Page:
NEW YORK (Reuters) - Oil prices rose on Thursday as the equities markets rallied and as market participants weighed a rise in U.S. crude inventories and production against continued OPEC supply curbs.
Prices for the more actively traded June Brent crude futures LCOc2 were up 58 cents to settle at $69.34, while the May contract LCOc1 expiring on Thursday was up 74 cents at $70.27.
West Texas Intermediate (WTI) crude futures CLc1 gained 56 cents to settle at $64.94.
WTI’s discount to Brent WTCLc1-LCOc1 has grown to more than $5 a barrel, the biggest since January, making Brent-linked crudes less attractive to refiners.
Oil has risen about 4 percent since January, on track for the longest stretch of quarterly gains since late 2010.
“The equities market is rallying and that’s lending support to oil,” said Philip Streible, senior market strategist at RJO Futures in Chicago. All three major U.S. stock indexes were positive on Thursday.
The dollar against a basket of currencies .DXY was flat on Thursday, which was supportive for crude prices, said Streible. A weaker greenback makes dollar-denominated commodities cheaper for holders of other currencies.
Strong compliance on supply cuts from members of The Organization of the Petroleum Exporting Countries (OPEC) and allies like Russia have pushed up prices. OPEC sources said the group and its allies are likely to keep their deal on cutting output for the rest of 2018.
But growing supply in the United States is pressuring prices. Commercial U.S. stocks rose 1.6 million barrels in the past week C-STK-T-EIA, while output hit a record 10.43 million barrels per day (bpd).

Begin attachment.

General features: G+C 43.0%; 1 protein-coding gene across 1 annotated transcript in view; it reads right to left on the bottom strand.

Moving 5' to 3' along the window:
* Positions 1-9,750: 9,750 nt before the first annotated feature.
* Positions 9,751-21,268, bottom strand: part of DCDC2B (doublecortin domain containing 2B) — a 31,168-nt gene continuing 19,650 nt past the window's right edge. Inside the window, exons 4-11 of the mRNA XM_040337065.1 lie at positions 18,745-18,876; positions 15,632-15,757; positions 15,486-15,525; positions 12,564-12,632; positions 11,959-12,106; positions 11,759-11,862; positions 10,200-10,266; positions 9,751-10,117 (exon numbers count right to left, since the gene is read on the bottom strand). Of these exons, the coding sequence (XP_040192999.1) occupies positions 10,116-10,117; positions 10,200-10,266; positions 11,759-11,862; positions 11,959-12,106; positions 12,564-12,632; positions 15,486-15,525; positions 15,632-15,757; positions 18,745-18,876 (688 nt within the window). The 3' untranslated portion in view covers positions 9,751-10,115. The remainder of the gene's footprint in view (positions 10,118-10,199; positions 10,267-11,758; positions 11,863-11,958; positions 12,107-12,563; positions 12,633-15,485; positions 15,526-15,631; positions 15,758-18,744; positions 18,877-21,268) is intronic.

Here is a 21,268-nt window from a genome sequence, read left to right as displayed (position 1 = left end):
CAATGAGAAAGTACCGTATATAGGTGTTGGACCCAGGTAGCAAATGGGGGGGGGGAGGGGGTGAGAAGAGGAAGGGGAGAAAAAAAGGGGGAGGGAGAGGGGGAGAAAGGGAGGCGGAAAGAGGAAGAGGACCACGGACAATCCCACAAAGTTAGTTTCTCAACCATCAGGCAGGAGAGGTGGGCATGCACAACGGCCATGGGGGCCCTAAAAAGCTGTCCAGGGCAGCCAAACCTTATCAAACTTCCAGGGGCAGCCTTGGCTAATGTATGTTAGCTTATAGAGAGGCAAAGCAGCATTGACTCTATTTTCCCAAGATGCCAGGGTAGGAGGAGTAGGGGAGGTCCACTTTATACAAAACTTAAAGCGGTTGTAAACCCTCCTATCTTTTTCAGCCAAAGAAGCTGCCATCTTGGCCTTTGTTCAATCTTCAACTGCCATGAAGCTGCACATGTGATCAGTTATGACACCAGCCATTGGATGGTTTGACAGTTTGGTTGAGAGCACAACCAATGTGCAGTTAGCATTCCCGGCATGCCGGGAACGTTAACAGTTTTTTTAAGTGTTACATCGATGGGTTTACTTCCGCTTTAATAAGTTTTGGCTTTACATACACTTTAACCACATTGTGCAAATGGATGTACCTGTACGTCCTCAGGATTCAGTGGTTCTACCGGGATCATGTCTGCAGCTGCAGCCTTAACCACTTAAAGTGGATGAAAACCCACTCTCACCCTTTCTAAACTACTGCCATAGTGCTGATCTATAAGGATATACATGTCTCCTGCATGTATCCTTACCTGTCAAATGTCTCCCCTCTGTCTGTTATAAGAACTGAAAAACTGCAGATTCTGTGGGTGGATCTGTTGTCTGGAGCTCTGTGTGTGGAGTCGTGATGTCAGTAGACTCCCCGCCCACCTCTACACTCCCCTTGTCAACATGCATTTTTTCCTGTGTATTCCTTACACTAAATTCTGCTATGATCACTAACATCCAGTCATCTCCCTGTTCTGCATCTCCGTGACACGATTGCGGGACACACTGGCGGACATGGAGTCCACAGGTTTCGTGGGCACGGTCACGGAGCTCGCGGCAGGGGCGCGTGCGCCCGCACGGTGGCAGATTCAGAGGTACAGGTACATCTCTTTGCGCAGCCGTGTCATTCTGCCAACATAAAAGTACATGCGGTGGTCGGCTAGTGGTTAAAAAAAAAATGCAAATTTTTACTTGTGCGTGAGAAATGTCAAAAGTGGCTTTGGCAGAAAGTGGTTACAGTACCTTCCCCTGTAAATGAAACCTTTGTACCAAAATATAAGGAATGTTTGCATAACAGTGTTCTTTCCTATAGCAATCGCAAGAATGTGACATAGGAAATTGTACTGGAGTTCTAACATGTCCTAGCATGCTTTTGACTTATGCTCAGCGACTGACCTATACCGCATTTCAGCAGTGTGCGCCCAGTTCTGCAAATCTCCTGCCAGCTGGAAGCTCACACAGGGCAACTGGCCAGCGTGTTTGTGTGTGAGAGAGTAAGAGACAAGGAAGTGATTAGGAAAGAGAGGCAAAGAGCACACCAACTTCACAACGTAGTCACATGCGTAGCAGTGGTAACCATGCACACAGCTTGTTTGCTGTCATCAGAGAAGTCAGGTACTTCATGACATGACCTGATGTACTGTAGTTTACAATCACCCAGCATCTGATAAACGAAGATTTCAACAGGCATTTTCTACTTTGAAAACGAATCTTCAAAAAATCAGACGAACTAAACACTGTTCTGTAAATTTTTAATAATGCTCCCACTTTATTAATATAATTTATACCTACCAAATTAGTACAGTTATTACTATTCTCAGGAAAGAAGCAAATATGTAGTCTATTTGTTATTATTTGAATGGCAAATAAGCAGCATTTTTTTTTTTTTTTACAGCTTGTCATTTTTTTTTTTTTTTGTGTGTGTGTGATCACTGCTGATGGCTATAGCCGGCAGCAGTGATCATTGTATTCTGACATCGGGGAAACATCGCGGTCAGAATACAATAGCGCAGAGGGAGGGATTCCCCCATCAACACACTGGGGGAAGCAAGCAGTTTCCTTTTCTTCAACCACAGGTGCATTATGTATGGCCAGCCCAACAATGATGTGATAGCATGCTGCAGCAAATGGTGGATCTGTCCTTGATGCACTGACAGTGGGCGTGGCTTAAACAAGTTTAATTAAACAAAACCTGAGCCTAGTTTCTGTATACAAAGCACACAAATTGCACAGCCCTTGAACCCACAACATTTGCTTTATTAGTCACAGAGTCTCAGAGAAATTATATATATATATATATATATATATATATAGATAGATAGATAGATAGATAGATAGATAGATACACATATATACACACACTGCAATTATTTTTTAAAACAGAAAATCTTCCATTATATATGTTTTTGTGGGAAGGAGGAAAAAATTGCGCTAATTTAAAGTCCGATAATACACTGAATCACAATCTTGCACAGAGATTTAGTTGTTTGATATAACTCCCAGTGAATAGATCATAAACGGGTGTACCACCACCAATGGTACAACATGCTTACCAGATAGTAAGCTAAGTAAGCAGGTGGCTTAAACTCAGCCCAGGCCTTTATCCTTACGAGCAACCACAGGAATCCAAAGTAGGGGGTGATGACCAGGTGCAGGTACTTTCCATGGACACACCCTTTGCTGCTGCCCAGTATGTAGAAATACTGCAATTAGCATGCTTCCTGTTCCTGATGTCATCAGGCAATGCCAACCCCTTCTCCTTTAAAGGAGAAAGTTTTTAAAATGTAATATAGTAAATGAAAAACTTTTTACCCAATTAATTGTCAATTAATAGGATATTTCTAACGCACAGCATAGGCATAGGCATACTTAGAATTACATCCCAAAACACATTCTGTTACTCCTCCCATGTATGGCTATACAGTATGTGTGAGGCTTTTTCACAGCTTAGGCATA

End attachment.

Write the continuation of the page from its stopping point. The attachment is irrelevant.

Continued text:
“I looked at the inventory report as not bearish,” said Bill Baruch, president of Blue Line Futures in Chicago. “We actually drew down more from products than from crude.”
Geopolitical concerns, especially tensions between Saudi Arabia and Iran, continued to prop up the market, said Gene McGillian manager of market research at Tradition Energy in Stamford. Meanwhile, “worries about demand being affected by a possible trade war kind of receded,” he said.
But, the gains may be fragile, said Petromatrix strategist Olivier Jakob.
“The price action last week was pretty clear. The objective on that move was to take out the highs of 2018, but that has not been done and the price action of the last three days has not been very convincing.”
The Shanghai crude oil futures contract ISCc1 launched on Monday and has lost about 8 percent since opening.
On Thursday, Reuters reported that China was taking its first steps to pay for imported crude oil in yuan instead of the U.S. dollar.
Additional reporting by Amanda Cooper and Alex Lawler in London and Henning Gloystein in Singapore; editing by Diane Craft and Chizu Nomiyama